Police and public safety departments around the country have been stocking up on naloxone from Amphastar Pharmaceuticals ($AMPH) and other makers as a way to fight heroin and painkiller overdoses. But with prices for the drug doubling in the last year, some are accusing the small California company of overpricing the overdose drug and are asking for some of their money back.
|Ohio Attorney General Mike DeWine|
Ohio Attorney General Mike DeWine has asked Amphastar to repay police departments and other agencies $6 a dose. He said the price of the drug had risen to $28.50 in October, from as low as $12.78 in 2013. According to his statement, agencies administered more than 10,500 doses in 2012. Amphastar makes an injected form of the drug. It does not make a nasal spray version.
"Without warning, Amphastar chose to dramatically increase its naloxone prices," DeWine said in a letter to Amphastar CEO Jack Zhang. "This decision will make efforts to save lives much more difficult."
In an emailed statement today, Amphastar CFO Bill Peters said, the company's price for naloxone was less than competitors.
"Indeed, our price for naloxone after the increase is still the lowest among similar products in the United States. The fact that we have the lowest naloxone price is all the more remarkable because it is sold in a pre-filled syringe associated with a higher manufacturing cost. On average, the price of naloxone in the U.S. market (in vial form) is $37.23 per milligram, or 226% of the price of Amphastar's naloxone (in a prefilled syringe) when considering the price per milligram of naloxone. With all of this in mind, I am confident that we can assist Ohio in a similar way that we did with New York as we are committed to public safety."
In making his request, DeWine pointed to $6-per-dose rebate that Amphastar this month agreed to pay back to New York, an agreement that also protects the state against wholesale price increases for a year. According to The New York Times, that rebate was sought after police departments in the state, as well as across the country, began complaining that price increases were limiting their ability to save lives. In Georgia, for one, the price rose from about $20 a dose to $35 to $40 a dose. Health officials in Baltimore have been handing out kits containing naloxone to relatives and friends of people where there were concerns of overdoses but has had to limit that to 2,000 from 3,600 in the face of price increases.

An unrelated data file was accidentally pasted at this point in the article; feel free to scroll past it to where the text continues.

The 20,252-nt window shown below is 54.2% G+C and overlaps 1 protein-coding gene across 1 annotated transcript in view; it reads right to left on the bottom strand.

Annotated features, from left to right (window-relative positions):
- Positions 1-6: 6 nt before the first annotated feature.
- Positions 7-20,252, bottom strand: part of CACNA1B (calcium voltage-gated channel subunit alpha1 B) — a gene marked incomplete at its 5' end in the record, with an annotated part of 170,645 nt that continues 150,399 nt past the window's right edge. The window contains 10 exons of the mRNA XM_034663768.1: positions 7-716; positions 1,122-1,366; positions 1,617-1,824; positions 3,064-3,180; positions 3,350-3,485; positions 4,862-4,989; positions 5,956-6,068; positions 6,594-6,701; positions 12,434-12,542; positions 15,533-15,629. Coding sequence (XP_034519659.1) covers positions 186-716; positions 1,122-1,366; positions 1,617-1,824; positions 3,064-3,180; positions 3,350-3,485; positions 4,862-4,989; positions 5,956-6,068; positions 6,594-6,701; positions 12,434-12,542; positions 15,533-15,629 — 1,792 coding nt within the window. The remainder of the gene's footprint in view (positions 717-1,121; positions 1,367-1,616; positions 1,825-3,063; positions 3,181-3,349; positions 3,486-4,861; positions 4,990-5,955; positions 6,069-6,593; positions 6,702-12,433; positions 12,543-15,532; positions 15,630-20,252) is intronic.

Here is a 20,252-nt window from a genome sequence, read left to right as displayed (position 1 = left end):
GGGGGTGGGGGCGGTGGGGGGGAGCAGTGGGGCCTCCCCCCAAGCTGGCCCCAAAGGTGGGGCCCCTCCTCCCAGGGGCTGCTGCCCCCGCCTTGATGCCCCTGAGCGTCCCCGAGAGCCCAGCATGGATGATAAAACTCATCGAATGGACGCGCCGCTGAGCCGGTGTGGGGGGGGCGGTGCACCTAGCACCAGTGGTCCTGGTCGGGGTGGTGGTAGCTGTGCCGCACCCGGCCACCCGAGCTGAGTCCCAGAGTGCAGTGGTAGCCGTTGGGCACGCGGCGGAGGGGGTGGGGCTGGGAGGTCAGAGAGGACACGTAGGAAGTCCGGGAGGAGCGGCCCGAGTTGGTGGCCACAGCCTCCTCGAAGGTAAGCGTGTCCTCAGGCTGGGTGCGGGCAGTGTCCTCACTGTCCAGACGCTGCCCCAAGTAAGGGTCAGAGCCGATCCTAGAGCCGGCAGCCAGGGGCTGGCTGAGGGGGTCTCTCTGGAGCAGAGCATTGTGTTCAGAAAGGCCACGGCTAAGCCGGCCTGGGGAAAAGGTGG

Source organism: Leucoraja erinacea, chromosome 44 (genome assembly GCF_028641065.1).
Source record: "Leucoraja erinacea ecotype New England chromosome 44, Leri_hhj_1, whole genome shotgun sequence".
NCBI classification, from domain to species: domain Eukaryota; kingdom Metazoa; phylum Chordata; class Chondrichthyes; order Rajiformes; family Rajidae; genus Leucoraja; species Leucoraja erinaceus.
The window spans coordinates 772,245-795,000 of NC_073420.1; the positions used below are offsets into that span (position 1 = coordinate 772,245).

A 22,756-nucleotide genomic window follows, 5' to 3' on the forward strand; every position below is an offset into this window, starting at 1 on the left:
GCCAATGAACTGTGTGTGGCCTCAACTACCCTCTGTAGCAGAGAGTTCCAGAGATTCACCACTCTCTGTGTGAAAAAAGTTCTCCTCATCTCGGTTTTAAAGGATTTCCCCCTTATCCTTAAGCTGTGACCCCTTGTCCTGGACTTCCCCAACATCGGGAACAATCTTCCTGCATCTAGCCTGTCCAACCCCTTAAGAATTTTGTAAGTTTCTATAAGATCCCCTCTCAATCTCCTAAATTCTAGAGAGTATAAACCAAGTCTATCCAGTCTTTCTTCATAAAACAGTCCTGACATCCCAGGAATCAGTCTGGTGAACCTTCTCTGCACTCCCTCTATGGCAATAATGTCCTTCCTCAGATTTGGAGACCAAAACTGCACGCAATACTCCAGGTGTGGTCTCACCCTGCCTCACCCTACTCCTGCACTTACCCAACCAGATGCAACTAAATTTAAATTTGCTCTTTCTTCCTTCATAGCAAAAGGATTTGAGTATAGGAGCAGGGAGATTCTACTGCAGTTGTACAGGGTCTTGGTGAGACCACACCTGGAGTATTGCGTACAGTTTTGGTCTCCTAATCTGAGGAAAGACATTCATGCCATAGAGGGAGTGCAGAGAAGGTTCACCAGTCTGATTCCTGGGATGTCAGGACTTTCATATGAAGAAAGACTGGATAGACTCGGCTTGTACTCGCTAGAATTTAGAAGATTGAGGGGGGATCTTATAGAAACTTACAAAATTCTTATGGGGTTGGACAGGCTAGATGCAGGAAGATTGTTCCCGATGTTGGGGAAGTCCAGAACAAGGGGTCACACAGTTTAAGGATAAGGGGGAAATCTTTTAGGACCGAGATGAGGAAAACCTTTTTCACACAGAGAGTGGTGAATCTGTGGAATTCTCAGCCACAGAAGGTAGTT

The company, which went public last year, reported 9-month revenues of about $155 million and an operating loss of nearly $11 million for three quarters. It did not break out sales of naloxone in its last filing but said the drug was having "increased sales."
Amphastar is not the only company to be caught in the cross-hairs of public sentiment for raising prices of the overdose drug. The Clinton Foundation last month said it had negotiated a discount with Kaléo for the naloxone autoinjector it makes. Rain Henderson, CEO of the Clinton Health Matters Initiative, wouldn't name the price but told the Times it would make it available to any institution that can distribute it widely. The foundation has approached other naloxone makers but Kaléo was the first to respond.
"These are lifesaving devices, like defibrillators," Henderson said. "They should be available to everyone, but that's not happening because of the cost."
- here's the Ohio AG's press release
- get more from The New York Times (sub. req.)